Direction of flow through a circuit
Did you know electrical current flows from negative to positive through a circuit? Many of you probably do, and it may not seem important, but the more you know about any aspect of what happens in electrical circuits, diagnosis of them becomes a lot easier.
To see this in action, I have created an animated gif file that shows electron flow through a copper conductor.
Conventional theory states that electrical current flows from a positive point to a less positive point. (arrows) Electron theory states that current flows from negative to positive and is based on the flow of electrons. (negative electrons)
In the animation, negatively charged electrons (right) are attracted to positively charged protons. (left) When a electron is pulled from the valence ring of a copper atom, Atomic Science Class the atom becomes positively charged (ion) and will attract an electron from the valence ring of another atom. This starts a chain reaction as one atom captures an electron that's released from another. As this continues, electrons will flow through the conductor.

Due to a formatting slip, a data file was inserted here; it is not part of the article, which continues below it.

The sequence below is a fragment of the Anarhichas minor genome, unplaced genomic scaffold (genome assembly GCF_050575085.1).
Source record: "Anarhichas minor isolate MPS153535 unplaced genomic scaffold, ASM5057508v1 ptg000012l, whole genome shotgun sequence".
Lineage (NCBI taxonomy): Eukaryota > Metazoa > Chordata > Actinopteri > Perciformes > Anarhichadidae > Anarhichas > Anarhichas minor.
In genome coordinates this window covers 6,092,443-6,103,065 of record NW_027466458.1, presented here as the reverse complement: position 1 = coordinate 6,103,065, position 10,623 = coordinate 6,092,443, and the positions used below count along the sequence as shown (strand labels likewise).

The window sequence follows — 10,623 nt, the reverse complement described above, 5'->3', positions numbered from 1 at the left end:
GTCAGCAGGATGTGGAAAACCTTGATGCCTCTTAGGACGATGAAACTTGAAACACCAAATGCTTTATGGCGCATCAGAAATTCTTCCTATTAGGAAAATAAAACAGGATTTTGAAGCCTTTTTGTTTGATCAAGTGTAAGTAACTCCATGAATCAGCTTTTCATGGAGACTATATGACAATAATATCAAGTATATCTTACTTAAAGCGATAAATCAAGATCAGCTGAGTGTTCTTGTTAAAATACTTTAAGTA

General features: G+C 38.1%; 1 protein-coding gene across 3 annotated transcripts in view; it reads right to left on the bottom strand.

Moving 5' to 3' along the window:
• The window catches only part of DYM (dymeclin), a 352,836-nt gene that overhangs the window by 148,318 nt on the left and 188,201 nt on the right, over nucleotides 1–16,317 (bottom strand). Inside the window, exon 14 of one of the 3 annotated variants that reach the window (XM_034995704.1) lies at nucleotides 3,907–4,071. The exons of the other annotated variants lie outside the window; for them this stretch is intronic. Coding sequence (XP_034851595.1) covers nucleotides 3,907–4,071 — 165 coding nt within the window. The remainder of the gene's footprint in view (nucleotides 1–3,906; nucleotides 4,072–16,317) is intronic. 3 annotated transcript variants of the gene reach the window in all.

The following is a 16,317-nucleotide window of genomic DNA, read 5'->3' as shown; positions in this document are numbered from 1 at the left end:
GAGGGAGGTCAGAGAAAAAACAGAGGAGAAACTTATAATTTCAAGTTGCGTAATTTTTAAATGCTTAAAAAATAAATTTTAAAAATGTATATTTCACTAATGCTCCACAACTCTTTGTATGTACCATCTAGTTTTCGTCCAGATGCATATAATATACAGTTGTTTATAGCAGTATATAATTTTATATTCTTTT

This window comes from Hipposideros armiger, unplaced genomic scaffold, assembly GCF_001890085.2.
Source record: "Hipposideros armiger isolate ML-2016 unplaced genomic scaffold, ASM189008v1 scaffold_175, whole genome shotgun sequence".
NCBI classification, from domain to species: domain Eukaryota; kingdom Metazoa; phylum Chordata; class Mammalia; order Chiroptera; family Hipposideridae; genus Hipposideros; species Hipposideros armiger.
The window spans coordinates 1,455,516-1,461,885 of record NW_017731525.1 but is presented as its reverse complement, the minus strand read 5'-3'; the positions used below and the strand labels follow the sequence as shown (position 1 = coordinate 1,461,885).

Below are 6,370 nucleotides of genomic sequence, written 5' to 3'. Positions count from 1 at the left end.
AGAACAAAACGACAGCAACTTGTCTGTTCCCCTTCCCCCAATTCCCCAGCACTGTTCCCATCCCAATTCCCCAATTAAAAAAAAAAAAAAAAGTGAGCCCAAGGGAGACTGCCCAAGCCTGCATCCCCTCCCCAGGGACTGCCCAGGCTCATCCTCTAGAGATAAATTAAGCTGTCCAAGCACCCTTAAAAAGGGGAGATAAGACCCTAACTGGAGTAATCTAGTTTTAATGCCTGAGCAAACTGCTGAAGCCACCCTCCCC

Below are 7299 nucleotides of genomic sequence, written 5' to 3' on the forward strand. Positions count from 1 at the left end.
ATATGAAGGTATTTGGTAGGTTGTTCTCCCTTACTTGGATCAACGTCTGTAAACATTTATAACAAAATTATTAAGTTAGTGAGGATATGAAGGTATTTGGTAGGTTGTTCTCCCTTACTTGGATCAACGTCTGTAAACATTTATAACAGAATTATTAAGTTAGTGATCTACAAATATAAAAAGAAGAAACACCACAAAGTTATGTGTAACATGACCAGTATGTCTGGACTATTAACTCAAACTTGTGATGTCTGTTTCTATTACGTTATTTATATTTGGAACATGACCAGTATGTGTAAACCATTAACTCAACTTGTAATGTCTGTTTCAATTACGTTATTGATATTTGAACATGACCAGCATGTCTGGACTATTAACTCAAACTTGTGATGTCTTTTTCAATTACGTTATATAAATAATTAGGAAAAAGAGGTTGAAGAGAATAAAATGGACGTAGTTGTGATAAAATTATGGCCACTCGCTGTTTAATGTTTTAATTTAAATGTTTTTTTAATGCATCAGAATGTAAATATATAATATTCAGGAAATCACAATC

You've seen this when you take current measurements on a circuit either with a DMM inline, or a DSO inductively. When you hookup to the circuit, you see either a negative amount, or a positive amount. Reversing the leads to your DMM, or inverting your probe will correct this and show you the direction of flow through the circuit. Some inductive probes will have markings to indicate the proper hookup to the wire with a negative symbol (-) and a positive symbol (+) on either side of the jaws of the probe. Try your probe on the output wire of an Alternator, which way is current flowing based on your probe markings? With positive towards the Alternator, it should be showing a flow into the Alternator.